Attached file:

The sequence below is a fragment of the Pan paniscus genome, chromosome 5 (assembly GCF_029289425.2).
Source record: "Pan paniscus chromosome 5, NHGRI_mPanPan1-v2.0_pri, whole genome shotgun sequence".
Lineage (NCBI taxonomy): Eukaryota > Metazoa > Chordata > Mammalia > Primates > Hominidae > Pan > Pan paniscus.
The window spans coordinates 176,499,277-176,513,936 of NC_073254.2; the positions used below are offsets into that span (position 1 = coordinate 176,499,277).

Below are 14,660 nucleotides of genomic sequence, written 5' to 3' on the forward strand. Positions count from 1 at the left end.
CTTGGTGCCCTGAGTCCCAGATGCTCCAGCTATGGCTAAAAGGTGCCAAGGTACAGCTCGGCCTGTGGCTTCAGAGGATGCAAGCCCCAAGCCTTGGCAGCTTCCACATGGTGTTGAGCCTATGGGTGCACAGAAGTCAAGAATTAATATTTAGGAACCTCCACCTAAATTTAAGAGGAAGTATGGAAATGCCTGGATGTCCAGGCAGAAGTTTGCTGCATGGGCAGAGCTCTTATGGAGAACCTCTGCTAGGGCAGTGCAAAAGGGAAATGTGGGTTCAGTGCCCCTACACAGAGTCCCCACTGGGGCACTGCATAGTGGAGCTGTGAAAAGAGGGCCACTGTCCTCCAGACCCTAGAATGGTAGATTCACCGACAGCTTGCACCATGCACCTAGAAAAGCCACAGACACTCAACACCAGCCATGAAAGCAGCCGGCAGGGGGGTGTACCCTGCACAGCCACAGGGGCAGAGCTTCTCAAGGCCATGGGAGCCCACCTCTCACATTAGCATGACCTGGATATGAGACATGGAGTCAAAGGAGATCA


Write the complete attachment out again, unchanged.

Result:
The sequence below is a fragment of the Pan paniscus genome, chromosome 5 (assembly GCF_029289425.2).
Source record: "Pan paniscus chromosome 5, NHGRI_mPanPan1-v2.0_pri, whole genome shotgun sequence".
Lineage (NCBI taxonomy): Eukaryota > Metazoa > Chordata > Mammalia > Primates > Hominidae > Pan > Pan paniscus.
The window spans coordinates 176,499,277-176,513,936 of NC_073254.2; the positions used below are offsets into that span (position 1 = coordinate 176,499,277).

Below are 14,660 nucleotides of genomic sequence, written 5' to 3' on the forward strand. Positions count from 1 at the left end.
CTTGGTGCCCTGAGTCCCAGATGCTCCAGCTATGGCTAAAAGGTGCCAAGGTACAGCTCGGCCTGTGGCTTCAGAGGATGCAAGCCCCAAGCCTTGGCAGCTTCCACATGGTGTTGAGCCTATGGGTGCACAGAAGTCAAGAATTAATATTTAGGAACCTCCACCTAAATTTAAGAGGAAGTATGGAAATGCCTGGATGTCCAGGCAGAAGTTTGCTGCATGGGCAGAGCTCTTATGGAGAACCTCTGCTAGGGCAGTGCAAAAGGGAAATGTGGGTTCAGTGCCCCTACACAGAGTCCCCACTGGGGCACTGCATAGTGGAGCTGTGAAAAGAGGGCCACTGTCCTCCAGACCCTAGAATGGTAGATTCACCGACAGCTTGCACCATGCACCTAGAAAAGCCACAGACACTCAACACCAGCCATGAAAGCAGCCGGCAGGGGGGTGTACCCTGCACAGCCACAGGGGCAGAGCTTCTCAAGGCCATGGGAGCCCACCTCTCACATTAGCATGACCTGGATATGAGACATGGAGTCAAAGGAGATCA